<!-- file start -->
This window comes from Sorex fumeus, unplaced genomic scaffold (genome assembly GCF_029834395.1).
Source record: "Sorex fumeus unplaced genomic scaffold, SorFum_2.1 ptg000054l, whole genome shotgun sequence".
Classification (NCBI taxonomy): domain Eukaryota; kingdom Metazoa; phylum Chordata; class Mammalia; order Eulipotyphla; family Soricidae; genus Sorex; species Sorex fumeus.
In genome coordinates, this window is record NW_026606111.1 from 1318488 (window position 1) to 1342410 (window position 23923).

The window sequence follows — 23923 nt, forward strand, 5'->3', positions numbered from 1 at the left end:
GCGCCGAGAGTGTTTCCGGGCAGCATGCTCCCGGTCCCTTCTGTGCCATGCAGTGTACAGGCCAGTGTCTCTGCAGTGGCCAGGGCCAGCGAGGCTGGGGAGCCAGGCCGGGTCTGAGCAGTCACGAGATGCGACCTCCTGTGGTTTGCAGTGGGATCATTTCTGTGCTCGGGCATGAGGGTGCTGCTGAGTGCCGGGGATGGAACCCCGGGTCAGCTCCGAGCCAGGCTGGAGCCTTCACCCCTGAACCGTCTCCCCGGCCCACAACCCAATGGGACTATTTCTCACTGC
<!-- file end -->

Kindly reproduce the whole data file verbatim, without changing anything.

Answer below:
This window comes from Sorex fumeus, unplaced genomic scaffold (genome assembly GCF_029834395.1).
Source record: "Sorex fumeus unplaced genomic scaffold, SorFum_2.1 ptg000054l, whole genome shotgun sequence".
Classification (NCBI taxonomy): domain Eukaryota; kingdom Metazoa; phylum Chordata; class Mammalia; order Eulipotyphla; family Soricidae; genus Sorex; species Sorex fumeus.
In genome coordinates, this window is record NW_026606111.1 from 1318488 (window position 1) to 1342410 (window position 23923).

The window sequence follows — 23923 nt, forward strand, 5'->3', positions numbered from 1 at the left end:
GCGCCGAGAGTGTTTCCGGGCAGCATGCTCCCGGTCCCTTCTGTGCCATGCAGTGTACAGGCCAGTGTCTCTGCAGTGGCCAGGGCCAGCGAGGCTGGGGAGCCAGGCCGGGTCTGAGCAGTCACGAGATGCGACCTCCTGTGGTTTGCAGTGGGATCATTTCTGTGCTCGGGCATGAGGGTGCTGCTGAGTGCCGGGGATGGAACCCCGGGTCAGCTCCGAGCCAGGCTGGAGCCTTCACCCCTGAACCGTCTCCCCGGCCCACAACCCAATGGGACTATTTCTCACTGC